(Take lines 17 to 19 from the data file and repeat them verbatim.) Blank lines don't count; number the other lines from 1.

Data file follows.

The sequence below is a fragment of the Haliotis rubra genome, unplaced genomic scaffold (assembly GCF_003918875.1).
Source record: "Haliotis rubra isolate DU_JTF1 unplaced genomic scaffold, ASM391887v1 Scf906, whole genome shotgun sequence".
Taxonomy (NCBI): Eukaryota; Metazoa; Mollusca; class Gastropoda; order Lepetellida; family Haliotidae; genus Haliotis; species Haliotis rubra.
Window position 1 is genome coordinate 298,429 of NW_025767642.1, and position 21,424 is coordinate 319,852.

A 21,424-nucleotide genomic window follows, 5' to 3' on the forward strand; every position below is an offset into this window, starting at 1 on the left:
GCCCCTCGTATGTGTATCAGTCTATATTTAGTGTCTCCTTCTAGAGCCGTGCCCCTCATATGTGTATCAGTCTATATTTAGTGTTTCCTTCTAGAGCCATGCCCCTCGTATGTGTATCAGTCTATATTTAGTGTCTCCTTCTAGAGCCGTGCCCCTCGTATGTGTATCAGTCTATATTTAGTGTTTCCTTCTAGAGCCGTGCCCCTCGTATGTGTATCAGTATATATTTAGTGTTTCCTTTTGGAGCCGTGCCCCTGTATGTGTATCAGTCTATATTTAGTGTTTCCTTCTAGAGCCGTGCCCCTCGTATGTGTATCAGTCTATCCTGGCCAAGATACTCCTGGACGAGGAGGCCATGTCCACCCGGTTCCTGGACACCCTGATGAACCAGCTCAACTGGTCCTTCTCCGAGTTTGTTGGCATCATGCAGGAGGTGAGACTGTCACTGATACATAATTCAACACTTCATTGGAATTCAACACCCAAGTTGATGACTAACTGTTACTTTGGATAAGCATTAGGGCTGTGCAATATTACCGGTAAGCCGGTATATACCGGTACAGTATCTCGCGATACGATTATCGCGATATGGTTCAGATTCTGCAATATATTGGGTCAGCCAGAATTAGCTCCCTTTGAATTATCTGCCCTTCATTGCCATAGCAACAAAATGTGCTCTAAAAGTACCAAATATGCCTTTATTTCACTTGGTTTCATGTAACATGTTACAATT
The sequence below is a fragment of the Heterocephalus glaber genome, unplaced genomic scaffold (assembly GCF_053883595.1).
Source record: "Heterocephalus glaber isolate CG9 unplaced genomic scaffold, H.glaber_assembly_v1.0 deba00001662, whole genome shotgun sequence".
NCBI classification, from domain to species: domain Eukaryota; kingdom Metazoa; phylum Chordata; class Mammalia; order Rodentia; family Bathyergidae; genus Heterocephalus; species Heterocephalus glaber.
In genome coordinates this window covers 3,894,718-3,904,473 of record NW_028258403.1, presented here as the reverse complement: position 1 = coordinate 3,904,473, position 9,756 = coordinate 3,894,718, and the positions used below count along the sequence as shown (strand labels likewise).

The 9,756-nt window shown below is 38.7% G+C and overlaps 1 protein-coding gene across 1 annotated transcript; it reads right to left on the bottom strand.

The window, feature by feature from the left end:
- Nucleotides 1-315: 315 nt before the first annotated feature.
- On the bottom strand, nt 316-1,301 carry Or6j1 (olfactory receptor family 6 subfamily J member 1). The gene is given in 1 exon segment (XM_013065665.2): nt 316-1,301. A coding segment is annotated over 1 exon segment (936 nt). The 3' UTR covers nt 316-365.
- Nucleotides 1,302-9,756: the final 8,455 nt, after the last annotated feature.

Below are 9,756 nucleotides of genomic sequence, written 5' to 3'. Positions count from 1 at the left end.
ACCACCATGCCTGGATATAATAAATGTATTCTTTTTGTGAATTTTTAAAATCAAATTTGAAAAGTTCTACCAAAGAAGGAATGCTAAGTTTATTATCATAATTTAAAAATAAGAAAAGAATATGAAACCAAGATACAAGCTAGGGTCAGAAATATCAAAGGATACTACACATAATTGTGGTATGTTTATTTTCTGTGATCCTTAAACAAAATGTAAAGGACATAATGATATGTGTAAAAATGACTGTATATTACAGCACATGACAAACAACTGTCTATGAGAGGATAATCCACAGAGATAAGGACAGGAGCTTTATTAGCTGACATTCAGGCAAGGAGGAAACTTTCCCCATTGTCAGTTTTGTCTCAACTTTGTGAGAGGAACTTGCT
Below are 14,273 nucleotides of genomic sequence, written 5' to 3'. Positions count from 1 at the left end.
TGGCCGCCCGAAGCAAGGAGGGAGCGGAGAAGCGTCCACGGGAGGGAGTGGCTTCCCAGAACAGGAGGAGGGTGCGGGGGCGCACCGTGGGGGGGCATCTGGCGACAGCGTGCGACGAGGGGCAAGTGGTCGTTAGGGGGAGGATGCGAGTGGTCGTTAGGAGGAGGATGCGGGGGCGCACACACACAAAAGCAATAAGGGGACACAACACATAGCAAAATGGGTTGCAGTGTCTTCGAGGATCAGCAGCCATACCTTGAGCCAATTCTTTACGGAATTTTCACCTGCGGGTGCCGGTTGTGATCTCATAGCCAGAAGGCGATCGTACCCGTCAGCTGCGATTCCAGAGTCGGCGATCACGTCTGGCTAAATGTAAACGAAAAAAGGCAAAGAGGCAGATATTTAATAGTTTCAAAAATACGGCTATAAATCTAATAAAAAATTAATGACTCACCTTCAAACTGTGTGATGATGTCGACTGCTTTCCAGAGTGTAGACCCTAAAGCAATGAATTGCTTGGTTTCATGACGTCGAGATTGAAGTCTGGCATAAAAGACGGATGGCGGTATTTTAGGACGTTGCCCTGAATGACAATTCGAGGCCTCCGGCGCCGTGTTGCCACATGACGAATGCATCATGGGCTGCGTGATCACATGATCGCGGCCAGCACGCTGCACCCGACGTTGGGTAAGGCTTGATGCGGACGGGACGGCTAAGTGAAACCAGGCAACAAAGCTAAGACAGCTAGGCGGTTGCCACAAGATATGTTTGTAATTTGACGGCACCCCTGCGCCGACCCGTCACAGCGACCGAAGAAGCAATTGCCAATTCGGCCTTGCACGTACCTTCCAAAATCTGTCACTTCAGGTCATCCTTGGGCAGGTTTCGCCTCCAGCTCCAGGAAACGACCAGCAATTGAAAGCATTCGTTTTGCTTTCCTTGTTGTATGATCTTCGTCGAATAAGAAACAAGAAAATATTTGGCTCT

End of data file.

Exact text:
ACCACCATGCCTGGATATAATAAATGTATTCTTTTTGTGAATTTTTAAAATCAAATTTGAAAAGTTCTACCAAAGAAGGAATGCTAAGTTTATTATCATAATTTAAAAATAAGAAAAGAATATGAAACCAAGATACAAGCTAGGGTCAGAAATATCAAAGGATACTACACATAATTGTGGTATGTTTATTTTCTGTGATCCTTAAACAAAATGTAAAGGACATAATGATATGTGTAAAAATGACTGTATATTACAGCACATGACAAACAACTGTCTATGAGAGGATAATCCACAGAGATAAGGACAGGAGCTTTATTAGCTGACATTCAGGCAAGGAGGAAACTTTCCCCATTGTCAGTTTTGTCTCAACTTTGTGAGAGGAACTTGCT
Below are 14,273 nucleotides of genomic sequence, written 5' to 3'. Positions count from 1 at the left end.
TGGCCGCCCGAAGCAAGGAGGGAGCGGAGAAGCGTCCACGGGAGGGAGTGGCTTCCCAGAACAGGAGGAGGGTGCGGGGGCGCACCGTGGGGGGGCATCTGGCGACAGCGTGCGACGAGGGGCAAGTGGTCGTTAGGGGGAGGATGCGAGTGGTCGTTAGGAGGAGGATGCGGGGGCGCACACACACAAAAGCAATAAGGGGACACAACACATAGCAAAATGGGTTGCAGTGTCTTCGAGGATCAGCAGCCATACCTTGAGCCAATTCTTTACGGAATTTTCACCTGCGGGTGCCGGTTGTGATCTCATAGCCAGAAGGCGATCGTACCCGTCAGCTGCGATTCCAGAGTCGGCGATCACGTCTGGCTAAATGTAAACGAAAAAAGGCAAAGAGGCAGATATTTAATAGTTTCAAAAATACGGCTATAAATCTAATAAAAAATTAATGACTCACCTTCAAACTGTGTGATGATGTCGACTGCTTTCCAGAGTGTAGACCCTAAAGCAATGAATTGCTTGGTTTCATGACGTCGAGATTGAAGTCTGGCATAAAAGACGGATGGCGGTATTTTAGGACGTTGCCCTGAATGACAATTCGAGGCCTCCGGCGCCGTGTTGCCACATGACGAATGCATCATGGGCTGCGTGATCACATGATCGCGGCCAGCACGCTGCACCCGACGTTGGGTAAGGCTTGATGCGGACGGGACGGCTAAGTGAAACCAGGCAACAAAGCTAAGACAGCTAGGCGGTTGCCACAAGATATGTTTGTAATTTGACGGCACCCCTGCGCCGACCCGTCACAGCGACCGAAGAAGCAATTGCCAATTCGGCCTTGCACGTACCTTCCAAAATCTGTCACTTCAGGTCATCCTTGGGCAGGTTTCGCCTCCAGCTCCAGGAAACGACCAGCAATTGAAAGCATTCGTTTTGCTTTCCTTGTTGTATGATCTTCGTCGAATAAGAAACAAGAAAATATTTGGCTCT